Vietnam: Workers forced to cut meals as factories dismiss workers over reduced orders
"Year-end layoffs force frugal life on thousands of factory workers", 17 November 2022
"Have you found a new job?" For the last 10 days, this has invariably been the question on every worker’s lips at a residential block in HCMC's District 12.
Located on Le Van Khuong Street, the block has over 40 rooms and the majority of tenants are workers of garment factory Sun Kyoung Vietnam, which is 100% South Korean-owned.
Early November this month, the company declared that it will cease operations because partners had suddenly canceled all orders. This meant the dismissal of around 830 employees. Ten days after it made the closure announcement, the company made its final payments to the workers.
"I received a total of VND12 million ($484.26) as October salary and financial support," said Chau Thi Ha, a 32-year-old Tra Vinh native who worked at the factory for more than two years...
Her husband, Le Tran Vinh, has also been let go after his factory didn't receive any new order for two months. He had worked for the Rafi Plastic Company in HCMC's District 12 for more than two years. The factory began to lay off staff in September...
Her family now only eats one meal a day and their dinner consists mainly of rice. They also go to bed late to avoid getting hungry too early the next morning and eat instant noodles if they are too famished.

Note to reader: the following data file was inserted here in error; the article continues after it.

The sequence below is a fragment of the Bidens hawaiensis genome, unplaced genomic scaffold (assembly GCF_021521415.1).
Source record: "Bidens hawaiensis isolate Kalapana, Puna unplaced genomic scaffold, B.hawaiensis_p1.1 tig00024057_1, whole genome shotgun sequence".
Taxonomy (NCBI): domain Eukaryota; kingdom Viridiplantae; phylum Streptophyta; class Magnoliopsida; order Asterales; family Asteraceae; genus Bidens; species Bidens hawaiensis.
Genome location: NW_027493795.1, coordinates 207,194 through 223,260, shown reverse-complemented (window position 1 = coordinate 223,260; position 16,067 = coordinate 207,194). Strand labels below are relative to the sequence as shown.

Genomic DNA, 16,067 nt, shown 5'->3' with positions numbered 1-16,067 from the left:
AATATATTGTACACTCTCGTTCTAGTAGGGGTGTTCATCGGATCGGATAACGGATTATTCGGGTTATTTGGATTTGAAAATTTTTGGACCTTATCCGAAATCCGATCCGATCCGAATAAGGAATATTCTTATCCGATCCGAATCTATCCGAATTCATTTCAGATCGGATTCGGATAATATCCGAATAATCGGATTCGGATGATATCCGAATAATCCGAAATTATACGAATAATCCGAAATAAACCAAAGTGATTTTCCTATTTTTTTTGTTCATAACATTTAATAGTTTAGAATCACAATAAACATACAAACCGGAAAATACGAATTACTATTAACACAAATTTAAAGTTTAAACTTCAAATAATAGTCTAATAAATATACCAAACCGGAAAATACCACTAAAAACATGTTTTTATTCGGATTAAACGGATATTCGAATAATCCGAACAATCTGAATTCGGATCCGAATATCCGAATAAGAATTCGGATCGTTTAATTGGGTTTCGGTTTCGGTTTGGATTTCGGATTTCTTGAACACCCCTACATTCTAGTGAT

Thousands of workers are caught in circumstances similar to Ha and her husband.
Nguyen Thi Lai, 23, started working as a product tester for a local textile company recently after losing her job at Sun Kyoung Vietnam.
Her husband, Duong Van Bau, a 37-year-old construction worker, was laid off by the company due to a lack of work.....
Tran Thi Dien, 49, who had worked at Sun Kyoung for three years...said landing a good job at this time would be "more joyous than winning the jackpot."
After being laid off, she was hired as a seasonal worker by a private sewing company. Her job was to add buttons to children's clothing for VND280 per finished item.
She only took small breaks to drink water, but could only finish 100 pieces on her first day. She was paid VND28,000.
"I don't know how I can survive with such a meager income," she lamented, adding that she resigned from that job because she couldn't keep up...
"I never thought I'd see the day when so many of my neighbors are jobless," Dien said.
Hundreds of employees of Taiwanese shoemaker Ty Hung are living in despair on Ho Hoc Lam Street in Binh Tan District, more than 20 kilometers from the Sun Kyoung Vietnam garment factory. Many of them lost their jobs unexpectedly.
Because it does not have enough orders, Ty Hung will terminate contracts with about 1,200 employees on December 1. Many of the employees are planning to look for new work at nearby factories in HCMC or back in their hometowns...
Nguyen Van Lam, deputy director of HCMC's Department of Labor, Invalids, and Social Affairs, remarked recently that the ongoing global economic decline, particularly in several European countries, has hurt many footwear and textile companies.
Some factories in HCMC are laying off workers, while many others are reducing their employees' working hours to avoid paying overtime, he said.
Over 240,000 workers, mainly in the garment, footwear and wood processing industries, are underemployed now as factories do not have enough orders.